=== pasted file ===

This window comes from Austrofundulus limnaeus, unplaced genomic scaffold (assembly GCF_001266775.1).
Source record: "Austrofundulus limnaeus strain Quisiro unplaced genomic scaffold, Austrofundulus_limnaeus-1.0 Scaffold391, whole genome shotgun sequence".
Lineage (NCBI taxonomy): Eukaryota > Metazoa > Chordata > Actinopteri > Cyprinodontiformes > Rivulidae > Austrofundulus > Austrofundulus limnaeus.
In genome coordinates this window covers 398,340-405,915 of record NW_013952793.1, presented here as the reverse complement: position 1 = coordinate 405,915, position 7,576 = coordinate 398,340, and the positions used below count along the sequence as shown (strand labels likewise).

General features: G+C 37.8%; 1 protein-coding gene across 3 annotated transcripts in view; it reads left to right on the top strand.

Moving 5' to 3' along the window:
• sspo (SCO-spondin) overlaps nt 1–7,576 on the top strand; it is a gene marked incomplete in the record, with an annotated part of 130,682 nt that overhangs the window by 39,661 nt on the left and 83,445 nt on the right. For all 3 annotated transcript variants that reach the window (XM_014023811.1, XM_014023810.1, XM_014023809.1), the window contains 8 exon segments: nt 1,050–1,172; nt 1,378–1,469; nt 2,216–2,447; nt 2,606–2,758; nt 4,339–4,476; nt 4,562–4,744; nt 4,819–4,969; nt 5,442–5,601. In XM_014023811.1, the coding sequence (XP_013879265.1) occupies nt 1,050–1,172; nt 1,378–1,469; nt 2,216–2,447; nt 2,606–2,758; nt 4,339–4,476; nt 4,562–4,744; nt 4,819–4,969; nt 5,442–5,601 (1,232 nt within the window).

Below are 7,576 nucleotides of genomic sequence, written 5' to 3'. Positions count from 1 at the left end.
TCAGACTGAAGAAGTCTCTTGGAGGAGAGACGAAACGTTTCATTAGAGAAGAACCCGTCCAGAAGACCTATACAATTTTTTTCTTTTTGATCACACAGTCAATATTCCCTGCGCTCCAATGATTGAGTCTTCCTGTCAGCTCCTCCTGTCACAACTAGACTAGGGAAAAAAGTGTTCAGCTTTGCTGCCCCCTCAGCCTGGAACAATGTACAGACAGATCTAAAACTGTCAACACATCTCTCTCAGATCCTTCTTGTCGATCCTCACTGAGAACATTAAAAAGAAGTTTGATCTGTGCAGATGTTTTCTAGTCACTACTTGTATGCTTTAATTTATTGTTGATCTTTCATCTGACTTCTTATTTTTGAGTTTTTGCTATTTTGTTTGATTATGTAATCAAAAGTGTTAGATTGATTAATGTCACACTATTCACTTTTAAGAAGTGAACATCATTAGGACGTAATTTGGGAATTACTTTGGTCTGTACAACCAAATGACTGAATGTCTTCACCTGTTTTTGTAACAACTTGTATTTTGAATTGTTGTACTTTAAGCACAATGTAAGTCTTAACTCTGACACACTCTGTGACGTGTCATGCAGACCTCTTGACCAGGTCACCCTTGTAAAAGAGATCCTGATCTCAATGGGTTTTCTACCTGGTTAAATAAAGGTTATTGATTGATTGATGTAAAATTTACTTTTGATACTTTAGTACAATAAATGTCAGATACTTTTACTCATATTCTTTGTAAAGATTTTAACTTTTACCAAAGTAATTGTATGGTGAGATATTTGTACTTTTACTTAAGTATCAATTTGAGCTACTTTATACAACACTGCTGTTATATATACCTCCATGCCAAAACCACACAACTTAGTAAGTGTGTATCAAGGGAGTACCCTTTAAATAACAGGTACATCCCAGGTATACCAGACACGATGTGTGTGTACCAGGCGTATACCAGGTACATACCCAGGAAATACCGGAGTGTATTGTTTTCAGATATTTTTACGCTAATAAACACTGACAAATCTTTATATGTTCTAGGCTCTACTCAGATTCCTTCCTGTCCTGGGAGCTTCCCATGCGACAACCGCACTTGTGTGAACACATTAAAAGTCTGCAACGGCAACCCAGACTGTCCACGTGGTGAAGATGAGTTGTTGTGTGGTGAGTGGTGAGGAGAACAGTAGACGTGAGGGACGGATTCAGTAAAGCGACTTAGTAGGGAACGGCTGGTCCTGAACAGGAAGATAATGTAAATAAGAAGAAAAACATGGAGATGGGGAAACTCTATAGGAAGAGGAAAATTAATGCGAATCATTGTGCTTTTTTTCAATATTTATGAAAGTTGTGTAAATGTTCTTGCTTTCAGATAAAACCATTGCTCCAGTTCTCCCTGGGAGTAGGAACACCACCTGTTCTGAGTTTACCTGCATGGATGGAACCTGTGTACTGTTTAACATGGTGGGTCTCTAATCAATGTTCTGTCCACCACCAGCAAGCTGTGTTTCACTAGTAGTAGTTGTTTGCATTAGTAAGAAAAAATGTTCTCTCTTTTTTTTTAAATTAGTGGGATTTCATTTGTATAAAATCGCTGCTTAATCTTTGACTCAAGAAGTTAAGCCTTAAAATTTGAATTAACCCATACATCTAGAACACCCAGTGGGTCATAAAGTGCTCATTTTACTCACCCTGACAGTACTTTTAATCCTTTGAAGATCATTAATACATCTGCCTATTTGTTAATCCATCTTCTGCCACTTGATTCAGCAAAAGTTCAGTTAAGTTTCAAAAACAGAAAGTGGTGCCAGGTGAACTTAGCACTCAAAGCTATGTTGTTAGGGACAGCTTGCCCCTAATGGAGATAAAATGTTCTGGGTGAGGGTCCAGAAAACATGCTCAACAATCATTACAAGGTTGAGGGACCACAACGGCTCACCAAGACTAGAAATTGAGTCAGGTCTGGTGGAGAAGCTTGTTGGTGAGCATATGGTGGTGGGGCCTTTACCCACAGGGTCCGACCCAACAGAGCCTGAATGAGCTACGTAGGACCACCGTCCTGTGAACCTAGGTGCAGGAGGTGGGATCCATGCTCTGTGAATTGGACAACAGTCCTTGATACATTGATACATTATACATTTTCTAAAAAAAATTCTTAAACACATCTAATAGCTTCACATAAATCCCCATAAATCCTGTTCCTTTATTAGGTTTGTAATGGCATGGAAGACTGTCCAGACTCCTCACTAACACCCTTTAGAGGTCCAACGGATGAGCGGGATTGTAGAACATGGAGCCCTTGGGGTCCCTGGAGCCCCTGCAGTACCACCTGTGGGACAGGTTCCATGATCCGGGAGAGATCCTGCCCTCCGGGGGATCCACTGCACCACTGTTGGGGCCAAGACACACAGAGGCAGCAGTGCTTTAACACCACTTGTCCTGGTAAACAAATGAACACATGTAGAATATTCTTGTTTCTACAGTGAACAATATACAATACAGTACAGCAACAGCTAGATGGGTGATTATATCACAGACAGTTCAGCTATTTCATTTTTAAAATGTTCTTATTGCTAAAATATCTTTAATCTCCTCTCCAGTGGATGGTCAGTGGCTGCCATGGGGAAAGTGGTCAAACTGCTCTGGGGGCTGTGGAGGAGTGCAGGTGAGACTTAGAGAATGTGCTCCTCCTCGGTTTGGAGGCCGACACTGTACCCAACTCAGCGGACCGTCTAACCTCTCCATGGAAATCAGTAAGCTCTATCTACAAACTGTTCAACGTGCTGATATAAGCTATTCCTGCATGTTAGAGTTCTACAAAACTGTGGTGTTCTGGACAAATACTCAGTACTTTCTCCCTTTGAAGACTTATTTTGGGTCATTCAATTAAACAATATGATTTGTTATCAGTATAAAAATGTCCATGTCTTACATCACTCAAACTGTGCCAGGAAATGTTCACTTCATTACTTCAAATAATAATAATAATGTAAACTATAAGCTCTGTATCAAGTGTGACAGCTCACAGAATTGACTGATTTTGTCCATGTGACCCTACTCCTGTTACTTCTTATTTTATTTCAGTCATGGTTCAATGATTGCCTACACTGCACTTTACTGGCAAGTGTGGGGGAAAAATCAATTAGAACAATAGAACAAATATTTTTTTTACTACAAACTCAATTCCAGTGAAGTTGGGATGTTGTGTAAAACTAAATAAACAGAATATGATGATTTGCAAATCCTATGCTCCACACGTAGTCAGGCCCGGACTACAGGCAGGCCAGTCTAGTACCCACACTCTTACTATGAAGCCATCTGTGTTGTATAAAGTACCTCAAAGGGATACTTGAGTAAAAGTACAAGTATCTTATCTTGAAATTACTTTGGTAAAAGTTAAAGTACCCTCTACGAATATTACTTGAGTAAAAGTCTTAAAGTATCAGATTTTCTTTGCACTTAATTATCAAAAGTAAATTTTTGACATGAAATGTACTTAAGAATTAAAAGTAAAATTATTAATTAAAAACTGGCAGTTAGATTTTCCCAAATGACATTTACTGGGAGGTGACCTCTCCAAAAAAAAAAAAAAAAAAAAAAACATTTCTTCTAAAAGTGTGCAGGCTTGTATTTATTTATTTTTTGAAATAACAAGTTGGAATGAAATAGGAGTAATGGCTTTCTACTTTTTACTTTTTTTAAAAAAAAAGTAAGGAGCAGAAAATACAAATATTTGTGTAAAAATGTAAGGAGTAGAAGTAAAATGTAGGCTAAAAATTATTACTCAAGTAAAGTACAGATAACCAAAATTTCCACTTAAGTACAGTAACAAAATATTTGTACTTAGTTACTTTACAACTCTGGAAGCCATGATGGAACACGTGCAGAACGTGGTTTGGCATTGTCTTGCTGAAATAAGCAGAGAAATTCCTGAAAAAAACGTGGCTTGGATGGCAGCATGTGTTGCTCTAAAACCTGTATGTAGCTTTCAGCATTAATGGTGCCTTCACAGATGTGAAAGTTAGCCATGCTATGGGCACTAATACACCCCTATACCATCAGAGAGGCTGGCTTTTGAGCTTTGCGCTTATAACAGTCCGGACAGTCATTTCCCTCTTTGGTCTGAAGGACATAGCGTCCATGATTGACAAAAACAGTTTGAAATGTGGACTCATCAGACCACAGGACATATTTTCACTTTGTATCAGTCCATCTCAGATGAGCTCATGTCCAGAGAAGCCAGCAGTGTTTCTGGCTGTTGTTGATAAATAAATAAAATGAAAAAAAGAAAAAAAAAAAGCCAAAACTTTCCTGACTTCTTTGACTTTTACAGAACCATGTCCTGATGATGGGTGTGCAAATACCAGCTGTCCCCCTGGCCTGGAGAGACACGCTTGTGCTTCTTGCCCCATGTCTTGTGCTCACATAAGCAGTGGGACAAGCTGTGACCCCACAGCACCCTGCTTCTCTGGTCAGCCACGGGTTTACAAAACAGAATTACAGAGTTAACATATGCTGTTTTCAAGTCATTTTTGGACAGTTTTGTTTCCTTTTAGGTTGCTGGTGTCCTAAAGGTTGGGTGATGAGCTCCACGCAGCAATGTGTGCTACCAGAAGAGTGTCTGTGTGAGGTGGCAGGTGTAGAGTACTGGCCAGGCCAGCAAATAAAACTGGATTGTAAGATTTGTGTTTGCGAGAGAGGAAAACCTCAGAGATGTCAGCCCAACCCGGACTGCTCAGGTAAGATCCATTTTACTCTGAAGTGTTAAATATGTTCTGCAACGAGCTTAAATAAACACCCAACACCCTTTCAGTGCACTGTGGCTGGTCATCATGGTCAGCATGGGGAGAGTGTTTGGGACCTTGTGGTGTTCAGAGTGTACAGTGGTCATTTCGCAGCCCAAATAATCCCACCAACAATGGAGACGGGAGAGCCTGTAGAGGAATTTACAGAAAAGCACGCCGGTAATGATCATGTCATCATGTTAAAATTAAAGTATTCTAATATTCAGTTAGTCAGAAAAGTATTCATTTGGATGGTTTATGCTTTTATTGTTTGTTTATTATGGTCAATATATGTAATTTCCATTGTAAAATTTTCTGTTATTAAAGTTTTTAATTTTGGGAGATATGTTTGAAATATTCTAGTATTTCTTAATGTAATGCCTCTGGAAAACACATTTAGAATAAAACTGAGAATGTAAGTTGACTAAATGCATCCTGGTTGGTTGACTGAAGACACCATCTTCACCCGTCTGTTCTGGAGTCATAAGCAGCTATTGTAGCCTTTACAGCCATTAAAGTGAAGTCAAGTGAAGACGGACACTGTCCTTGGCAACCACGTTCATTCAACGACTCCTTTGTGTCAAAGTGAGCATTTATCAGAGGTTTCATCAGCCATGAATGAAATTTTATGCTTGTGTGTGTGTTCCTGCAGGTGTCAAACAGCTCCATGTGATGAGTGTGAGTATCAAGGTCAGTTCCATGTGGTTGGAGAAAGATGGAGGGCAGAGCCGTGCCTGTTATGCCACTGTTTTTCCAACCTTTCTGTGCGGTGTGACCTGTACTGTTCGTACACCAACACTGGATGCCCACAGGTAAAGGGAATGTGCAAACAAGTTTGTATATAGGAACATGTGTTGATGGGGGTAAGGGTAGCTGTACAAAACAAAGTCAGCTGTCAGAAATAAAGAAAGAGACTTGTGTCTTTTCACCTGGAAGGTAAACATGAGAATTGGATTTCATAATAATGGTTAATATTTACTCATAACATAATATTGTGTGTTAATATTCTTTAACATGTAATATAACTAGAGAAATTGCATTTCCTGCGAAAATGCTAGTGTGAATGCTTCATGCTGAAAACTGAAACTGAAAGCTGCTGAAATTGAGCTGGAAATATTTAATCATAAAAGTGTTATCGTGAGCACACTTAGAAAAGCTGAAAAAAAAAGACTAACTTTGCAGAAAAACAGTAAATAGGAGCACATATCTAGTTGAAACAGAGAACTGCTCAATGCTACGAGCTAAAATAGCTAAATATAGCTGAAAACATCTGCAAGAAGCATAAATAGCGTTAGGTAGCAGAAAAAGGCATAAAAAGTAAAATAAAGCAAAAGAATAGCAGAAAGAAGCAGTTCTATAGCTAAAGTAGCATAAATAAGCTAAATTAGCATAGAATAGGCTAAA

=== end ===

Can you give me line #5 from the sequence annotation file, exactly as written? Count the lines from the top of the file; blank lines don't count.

General features: G+C 37.8%; 1 protein-coding gene across 3 annotated transcripts in view; it reads left to right on the top strand.